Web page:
Mountain Views News, Combined Edition Saturday, May 11, 2024

MVNews this week:  Page 18



Mountain Views-News Saturday, May 11, 2024



Have you ever seen someone walking fast and 
thought maybe they’d be better off running? 
Or looked at a slow runner thinking why not 
just walk? Both walking and running are forms 
of aerobic exercise that provide numerous 
physiological and fitness benefits, but they 
differ in intensity and biomechanics, which can 
impact the body differently. If you have often 
wondered which one would be best for you, it 
all depends on what benefits you’re looking for. 
Here are some considerations.

Running slow generally requires a higher 
intensity level compared to walking fast. 
Running involves a flight phase where both 
feet are off the ground, which increases the 
intensity of the exercise. Walking fast, on the 
other hand, typically keeps at least one foot on 
the ground at all times, making it less intense.

Both walking and running contribute to better cardiovascular health by increasing your 
heart rate and enhancing blood circulation throughout your body. However, running slow 
tends to provide slightly greater cardiovascular benefits. This is because running at a slower 
pace requires more energy production compared to walking fast. As a result, your heart rate 
increases more significantly, and your body consumes more oxygen during running. This 
elevated demand for energy and oxygen leads to a more intense cardiovascular workout, 
ultimately contributing to improved heart health.

Strength and endurance gains differ too. Slow running, despite its seemingly relaxed tempo, 
triggers a cascade of muscular activation, particularly targeting the lower body. Muscles 
encompassing the calves, quadriceps, hamstrings, and glutes are called into action to sustain 
the rhythmic motion of running. This heightened recruitment of muscles during running 
contrasts with the comparatively lesser engagement experienced during fast walking. As 
your muscles get used to the regular strain of running, they grow bigger and stronger, making 
them better at handling tough workouts and lasting longer. On the other hand, even though 
fast walking is good for your heart, it doesn’t make your muscles as strong or enduring as 
slow running does.

What about burning calories? Running slow typically burns more calories per minute 
compared to walking fast, mainly due to the higher intensity. However, both activities can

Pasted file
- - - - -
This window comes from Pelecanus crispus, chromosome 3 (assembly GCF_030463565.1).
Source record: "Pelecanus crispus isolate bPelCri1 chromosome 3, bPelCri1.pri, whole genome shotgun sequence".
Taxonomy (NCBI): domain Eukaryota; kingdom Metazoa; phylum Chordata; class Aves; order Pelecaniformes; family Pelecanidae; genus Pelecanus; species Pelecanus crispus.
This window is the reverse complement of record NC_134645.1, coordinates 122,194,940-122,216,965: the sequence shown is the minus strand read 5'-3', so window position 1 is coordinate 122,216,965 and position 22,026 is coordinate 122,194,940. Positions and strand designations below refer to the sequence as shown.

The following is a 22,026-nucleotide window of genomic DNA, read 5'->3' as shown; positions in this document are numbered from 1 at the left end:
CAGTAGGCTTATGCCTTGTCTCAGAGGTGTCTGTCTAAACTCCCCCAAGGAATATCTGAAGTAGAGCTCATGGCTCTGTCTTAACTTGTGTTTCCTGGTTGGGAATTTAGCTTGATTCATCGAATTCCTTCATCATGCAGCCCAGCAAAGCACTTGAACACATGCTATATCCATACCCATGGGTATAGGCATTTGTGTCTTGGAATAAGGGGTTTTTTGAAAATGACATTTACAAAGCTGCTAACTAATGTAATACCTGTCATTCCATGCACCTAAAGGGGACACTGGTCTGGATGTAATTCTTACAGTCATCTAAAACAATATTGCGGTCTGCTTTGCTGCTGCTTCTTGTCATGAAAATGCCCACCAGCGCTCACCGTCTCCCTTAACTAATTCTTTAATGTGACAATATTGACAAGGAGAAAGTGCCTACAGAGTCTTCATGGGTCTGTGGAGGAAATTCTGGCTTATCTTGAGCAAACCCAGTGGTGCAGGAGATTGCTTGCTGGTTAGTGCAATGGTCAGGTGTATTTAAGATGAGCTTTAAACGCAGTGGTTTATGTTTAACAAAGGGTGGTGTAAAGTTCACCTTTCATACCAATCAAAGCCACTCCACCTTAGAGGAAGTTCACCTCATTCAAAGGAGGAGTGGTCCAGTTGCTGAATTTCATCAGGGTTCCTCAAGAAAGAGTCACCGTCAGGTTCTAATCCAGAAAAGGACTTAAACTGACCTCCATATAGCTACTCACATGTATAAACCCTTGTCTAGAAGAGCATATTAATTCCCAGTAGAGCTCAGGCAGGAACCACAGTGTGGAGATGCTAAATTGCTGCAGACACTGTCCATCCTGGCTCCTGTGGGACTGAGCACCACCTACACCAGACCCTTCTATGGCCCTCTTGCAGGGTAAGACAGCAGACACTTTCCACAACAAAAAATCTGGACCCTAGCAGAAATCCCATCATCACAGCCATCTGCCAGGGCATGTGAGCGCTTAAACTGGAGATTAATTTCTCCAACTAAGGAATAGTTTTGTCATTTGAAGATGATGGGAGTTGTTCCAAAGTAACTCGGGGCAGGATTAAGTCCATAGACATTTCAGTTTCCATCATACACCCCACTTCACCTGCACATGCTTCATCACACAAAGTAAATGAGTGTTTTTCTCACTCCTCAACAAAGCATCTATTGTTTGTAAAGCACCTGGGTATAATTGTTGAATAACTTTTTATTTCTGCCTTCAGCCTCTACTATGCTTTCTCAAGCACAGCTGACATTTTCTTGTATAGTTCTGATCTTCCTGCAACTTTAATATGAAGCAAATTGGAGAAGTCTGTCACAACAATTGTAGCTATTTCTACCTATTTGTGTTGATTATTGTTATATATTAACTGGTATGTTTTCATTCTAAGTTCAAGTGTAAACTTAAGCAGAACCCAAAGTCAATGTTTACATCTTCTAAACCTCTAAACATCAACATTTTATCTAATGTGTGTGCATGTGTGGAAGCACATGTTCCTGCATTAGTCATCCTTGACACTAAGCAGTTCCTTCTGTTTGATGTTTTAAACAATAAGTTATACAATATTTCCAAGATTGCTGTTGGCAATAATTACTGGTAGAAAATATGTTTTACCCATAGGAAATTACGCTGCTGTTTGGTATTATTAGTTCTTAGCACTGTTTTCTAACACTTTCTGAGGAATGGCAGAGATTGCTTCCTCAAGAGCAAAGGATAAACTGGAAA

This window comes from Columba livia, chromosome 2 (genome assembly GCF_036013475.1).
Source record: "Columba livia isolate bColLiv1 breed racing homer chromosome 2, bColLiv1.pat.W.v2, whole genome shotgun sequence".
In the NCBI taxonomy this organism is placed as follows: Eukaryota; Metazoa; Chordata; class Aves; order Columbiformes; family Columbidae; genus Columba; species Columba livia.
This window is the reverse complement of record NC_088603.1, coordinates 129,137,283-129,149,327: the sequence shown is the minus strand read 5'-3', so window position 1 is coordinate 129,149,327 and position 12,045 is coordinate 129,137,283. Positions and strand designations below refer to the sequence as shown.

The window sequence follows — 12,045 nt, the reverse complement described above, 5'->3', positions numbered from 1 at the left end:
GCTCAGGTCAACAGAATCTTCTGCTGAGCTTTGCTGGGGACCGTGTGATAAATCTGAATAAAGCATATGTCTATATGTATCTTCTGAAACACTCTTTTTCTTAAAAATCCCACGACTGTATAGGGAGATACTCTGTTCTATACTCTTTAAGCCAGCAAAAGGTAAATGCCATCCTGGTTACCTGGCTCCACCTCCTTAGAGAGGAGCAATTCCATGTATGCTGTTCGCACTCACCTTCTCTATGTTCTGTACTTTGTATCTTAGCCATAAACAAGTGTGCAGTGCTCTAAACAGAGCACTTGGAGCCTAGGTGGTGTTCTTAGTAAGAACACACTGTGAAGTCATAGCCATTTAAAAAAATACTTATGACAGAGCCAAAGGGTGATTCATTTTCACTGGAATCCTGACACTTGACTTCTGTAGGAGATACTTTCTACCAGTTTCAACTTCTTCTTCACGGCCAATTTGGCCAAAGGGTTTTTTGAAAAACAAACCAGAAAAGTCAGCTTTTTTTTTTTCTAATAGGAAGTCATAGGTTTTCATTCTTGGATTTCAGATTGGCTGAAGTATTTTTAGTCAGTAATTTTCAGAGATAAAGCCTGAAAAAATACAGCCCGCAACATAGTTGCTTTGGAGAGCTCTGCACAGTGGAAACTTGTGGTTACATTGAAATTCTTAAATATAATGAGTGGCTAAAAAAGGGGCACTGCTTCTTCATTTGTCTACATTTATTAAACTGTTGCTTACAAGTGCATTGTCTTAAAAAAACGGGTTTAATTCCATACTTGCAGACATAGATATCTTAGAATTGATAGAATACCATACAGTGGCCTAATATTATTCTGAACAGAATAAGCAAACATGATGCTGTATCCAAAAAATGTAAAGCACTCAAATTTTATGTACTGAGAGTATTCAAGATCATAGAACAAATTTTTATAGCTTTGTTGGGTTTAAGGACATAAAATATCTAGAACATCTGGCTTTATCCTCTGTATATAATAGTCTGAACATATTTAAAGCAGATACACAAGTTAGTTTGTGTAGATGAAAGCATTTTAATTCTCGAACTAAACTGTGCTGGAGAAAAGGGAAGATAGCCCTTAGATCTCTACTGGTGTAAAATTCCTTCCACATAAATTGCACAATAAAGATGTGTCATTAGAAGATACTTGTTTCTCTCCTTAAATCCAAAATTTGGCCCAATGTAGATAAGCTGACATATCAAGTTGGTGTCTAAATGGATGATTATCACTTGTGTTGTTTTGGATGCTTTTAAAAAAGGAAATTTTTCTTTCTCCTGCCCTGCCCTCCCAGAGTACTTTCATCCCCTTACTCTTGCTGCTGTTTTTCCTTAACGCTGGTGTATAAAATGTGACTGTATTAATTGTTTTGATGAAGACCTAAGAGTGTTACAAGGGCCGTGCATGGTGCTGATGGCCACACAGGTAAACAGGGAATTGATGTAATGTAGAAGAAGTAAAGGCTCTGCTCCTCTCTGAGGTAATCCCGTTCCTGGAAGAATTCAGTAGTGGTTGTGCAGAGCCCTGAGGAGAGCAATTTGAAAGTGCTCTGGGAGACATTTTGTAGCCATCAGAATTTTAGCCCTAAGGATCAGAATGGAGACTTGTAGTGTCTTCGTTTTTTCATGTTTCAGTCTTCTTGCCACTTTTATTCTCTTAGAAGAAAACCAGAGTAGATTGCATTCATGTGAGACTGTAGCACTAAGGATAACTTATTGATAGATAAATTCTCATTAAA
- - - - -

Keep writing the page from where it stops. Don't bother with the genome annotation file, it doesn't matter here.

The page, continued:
contribute to weight management and calorie expenditure when done regularly.

If you’re concerned with your joints, running, even at a slow pace, subjects the body to 
greater impact forces compared to walking. This increased impact can put more stress on the 
joints, particularly the knees and ankles. Walking fast, with its lower impact, may be more 
suitable for anyone with joint issues or those looking for a lower-impact form of exercise. 
Both walking and running are weight-bearing exercises, which help improve bone density 
and reduce the risk of osteoporosis. Both are great weightbearing activities which can reduce 
the risk of osteoporosis but running can offer slightly greater benefits.

Running slow can be a steppingstone to faster running speeds and higher-intensity workouts, 
making it a valuable tool for improving overall fitness and performance. Walking fast can 
also contribute to fitness improvements, especially for beginners or those transitioning from 
a sedentary lifestyle to a more active one.

Both walking fast and running slow offer mental health benefits such as stress reduction, 
improved mood, and increased cognitive function. Some people may find running to be 
more mentally stimulating or meditative due to its rhythmic nature and higher intensity, 
while others may prefer the more leisurely pace of walking for relaxation and stress relief. 
Walking can be a more social activity, as it allows for easier conversation and interaction with 
others compared to running, which may require more focus and concentration, especially 
at higher speeds. Walking groups or partners can provide motivation and accountability, 
enhancing the overall experience.

When concerned about safety, running may pose a greater risk of injury because of the higher 
impact involved. Running ailments include shin splints, runner’s knee, and stress fractures. 
Walking fast, with its lower impact, generally carries a lower risk of injury but can still lead to 
overuse problems if done excessively or with poor form.

For those with limited time, running allows you to cover more ground in less time compared 
to walking. It might be the smarter pick if you’re aiming for the quickest route to boost heart 
health and burn the most calories.